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Bill would put mobile app vendors on the hook for privacy

App developers would be required to notify and get consent from consumers before collecting their data

By Jaikumar Vijayan, Computerworld
May 10, 2013 06:20 AM ET

Computerworld - The mobile industry's efforts to convince lawmakers that self-regulation alone is the best way to address growing concerns over privacy-invading mobile applications appears to be running into some headwind.

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On Thursday, Congressman Hank Johnson (D-GA) introduced new legislation that would require mobile application developers to provide clear notice to consumers and get their consent before collecting personal data from mobile devices.

Johnson's bill, the Application Privacy, Protection and Security (APPS) Act of 2013 (H.R. 1913), would force mobile application developers to disclose what data they collect and how they will use, share and store that data. They would be required to disclose the specific categories of data they collect and the third parties with whom they share the data.

Mobile application developers would need to have a clearly spelled out privacy and data retention policy that notifies the consumer how long data is stored and the choices they have for deleting or opting out of such collection. Under Johnson's proposal, the Federal Trade Commission (FTC) would be responsible for enforcing the provisions of the bill.

The proposed bill is another sign of the growing concern among lawmakers and others in Washington and elsewhere over the data collection practices of mobile application software vendors and providers of mobile services.

California has been one of the most aggressive states in this regard. Last year the state's Attorney General, Kamala Harris, struck an agreement with several leading companies including Facebook and Google to make their privacy policies more transparent to consumers of their mobile applications.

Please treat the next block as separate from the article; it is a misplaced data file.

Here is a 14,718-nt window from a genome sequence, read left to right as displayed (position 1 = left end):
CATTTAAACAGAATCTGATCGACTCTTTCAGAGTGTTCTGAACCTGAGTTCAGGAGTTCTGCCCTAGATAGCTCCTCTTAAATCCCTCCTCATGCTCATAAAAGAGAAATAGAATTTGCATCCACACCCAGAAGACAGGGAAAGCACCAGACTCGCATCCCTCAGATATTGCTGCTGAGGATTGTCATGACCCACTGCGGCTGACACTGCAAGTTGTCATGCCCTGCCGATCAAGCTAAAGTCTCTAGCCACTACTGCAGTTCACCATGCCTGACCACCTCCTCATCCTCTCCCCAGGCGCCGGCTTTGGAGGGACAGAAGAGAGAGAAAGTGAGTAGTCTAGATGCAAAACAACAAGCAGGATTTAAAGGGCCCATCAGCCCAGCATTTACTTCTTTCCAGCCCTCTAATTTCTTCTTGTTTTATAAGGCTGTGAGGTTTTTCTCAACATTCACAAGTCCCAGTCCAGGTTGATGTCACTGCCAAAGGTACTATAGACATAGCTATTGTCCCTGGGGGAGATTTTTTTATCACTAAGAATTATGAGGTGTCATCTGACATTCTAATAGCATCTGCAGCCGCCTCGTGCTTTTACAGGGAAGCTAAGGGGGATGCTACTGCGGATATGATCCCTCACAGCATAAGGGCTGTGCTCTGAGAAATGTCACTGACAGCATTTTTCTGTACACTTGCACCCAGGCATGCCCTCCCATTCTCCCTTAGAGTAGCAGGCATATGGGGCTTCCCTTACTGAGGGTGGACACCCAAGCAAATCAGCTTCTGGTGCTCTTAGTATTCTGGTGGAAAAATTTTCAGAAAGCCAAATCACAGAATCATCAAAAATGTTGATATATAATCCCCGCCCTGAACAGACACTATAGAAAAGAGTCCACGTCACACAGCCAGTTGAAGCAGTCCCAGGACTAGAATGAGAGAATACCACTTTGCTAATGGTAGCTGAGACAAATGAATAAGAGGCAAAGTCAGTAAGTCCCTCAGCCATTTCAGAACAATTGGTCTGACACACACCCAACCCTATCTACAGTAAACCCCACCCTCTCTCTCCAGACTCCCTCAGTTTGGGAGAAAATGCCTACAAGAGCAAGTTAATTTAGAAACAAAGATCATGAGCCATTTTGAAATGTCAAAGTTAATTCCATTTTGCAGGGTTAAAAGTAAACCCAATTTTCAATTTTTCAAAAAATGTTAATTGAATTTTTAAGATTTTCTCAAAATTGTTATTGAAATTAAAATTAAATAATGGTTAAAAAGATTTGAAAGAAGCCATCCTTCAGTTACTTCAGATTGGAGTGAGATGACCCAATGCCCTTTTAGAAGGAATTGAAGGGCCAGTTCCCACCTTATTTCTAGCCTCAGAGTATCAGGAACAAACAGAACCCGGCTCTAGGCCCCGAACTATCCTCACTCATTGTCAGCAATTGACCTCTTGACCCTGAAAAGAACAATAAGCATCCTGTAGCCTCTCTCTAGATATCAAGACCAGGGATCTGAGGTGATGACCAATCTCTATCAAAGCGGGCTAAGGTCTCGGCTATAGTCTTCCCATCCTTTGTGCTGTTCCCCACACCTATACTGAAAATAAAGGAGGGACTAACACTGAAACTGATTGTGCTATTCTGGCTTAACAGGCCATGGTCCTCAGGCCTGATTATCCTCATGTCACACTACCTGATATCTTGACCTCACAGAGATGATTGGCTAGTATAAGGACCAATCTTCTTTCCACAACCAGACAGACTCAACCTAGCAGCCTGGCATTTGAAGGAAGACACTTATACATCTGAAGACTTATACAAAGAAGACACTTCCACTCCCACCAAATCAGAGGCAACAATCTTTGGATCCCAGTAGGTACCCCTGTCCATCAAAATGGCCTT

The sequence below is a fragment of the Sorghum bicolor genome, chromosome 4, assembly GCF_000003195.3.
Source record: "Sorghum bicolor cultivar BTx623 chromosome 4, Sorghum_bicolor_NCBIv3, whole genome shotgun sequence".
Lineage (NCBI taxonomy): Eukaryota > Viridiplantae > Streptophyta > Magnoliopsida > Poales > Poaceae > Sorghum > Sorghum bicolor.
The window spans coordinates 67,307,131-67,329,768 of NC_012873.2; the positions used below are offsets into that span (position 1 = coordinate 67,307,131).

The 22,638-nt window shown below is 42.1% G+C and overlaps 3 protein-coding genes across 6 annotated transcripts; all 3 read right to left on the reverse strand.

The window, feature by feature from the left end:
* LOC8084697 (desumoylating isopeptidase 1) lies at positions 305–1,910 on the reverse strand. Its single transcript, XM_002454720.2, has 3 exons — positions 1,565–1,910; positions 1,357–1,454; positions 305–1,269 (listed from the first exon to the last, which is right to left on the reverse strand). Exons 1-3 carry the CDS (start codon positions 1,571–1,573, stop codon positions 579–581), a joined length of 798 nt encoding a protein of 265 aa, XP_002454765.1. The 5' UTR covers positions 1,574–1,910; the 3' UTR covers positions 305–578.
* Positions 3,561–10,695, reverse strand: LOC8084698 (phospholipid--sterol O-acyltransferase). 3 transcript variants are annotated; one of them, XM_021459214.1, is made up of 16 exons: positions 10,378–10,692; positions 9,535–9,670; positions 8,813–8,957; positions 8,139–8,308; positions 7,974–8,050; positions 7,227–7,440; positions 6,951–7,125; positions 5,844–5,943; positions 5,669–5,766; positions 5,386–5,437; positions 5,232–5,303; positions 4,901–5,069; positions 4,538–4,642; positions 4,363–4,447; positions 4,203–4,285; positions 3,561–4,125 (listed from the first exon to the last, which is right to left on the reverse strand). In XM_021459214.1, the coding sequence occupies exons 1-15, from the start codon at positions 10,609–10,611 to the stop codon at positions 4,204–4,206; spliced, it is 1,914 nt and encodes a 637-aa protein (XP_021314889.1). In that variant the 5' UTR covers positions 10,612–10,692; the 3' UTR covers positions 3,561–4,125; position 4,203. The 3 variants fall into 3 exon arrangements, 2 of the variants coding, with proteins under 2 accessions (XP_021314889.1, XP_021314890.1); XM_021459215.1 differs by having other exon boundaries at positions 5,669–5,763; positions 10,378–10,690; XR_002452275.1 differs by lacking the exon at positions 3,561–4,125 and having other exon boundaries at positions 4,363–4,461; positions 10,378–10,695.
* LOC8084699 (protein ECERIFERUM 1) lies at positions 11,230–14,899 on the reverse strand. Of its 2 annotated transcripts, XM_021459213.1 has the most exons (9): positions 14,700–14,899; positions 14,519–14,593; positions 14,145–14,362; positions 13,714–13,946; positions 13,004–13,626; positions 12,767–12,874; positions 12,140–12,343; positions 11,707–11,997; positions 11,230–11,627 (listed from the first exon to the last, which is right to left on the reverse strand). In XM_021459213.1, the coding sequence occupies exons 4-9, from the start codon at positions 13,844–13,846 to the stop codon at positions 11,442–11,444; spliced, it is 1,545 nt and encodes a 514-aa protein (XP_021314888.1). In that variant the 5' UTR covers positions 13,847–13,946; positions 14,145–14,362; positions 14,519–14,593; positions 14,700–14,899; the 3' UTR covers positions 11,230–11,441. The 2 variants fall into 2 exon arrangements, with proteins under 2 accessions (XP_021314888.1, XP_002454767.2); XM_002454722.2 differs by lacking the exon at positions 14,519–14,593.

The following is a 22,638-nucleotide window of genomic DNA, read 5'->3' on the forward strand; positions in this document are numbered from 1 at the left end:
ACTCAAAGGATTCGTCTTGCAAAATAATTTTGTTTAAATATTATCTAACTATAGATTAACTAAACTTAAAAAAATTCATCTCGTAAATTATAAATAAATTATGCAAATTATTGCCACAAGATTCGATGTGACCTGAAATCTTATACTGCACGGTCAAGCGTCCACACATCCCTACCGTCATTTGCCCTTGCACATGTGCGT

In October, she sent notices to 100 mobile application developers warning them of their non-compliance with California privacy laws and urging them to notify customers of their data collection practices within 30 days. In December, Harris sued Delta Airlines for failing to include a privacy policy in one of its mobile applications.

In March 2012, a total of 18 companies including Facebook, Apple, Twitter and Yelp were sued in Texas for allegedly distributing privacy-invading mobile applications.

The mobile industry itself has tried to address such concerns via a multi-stakeholder initiative led by the National Telecommunications and Information Administration (NTIA). Under the effort, industry stakeholders, rights groups and Internet marketers are working to develop a mutually acceptable privacy code of conduct for the mobile industry.

The industry has tried to argue that such self-regulation is a far better option than new mobile privacy laws pushed down by Congress.

Johnson's bill suggests that some lawmakers are either not entirely convinced that is the best approach, or want to push those efforts along

"What's happened for the most part over the past few years is that people have become more aware of the [mobile] privacy issue," said John Simpson of Consumer Watchdog, a privacy advocacy group. California AG Harris' insistence that mobile applications have a privacy policy and then the state's lawsuit against Delta were both significant, he said.

Originally published on Click here to read the original story.

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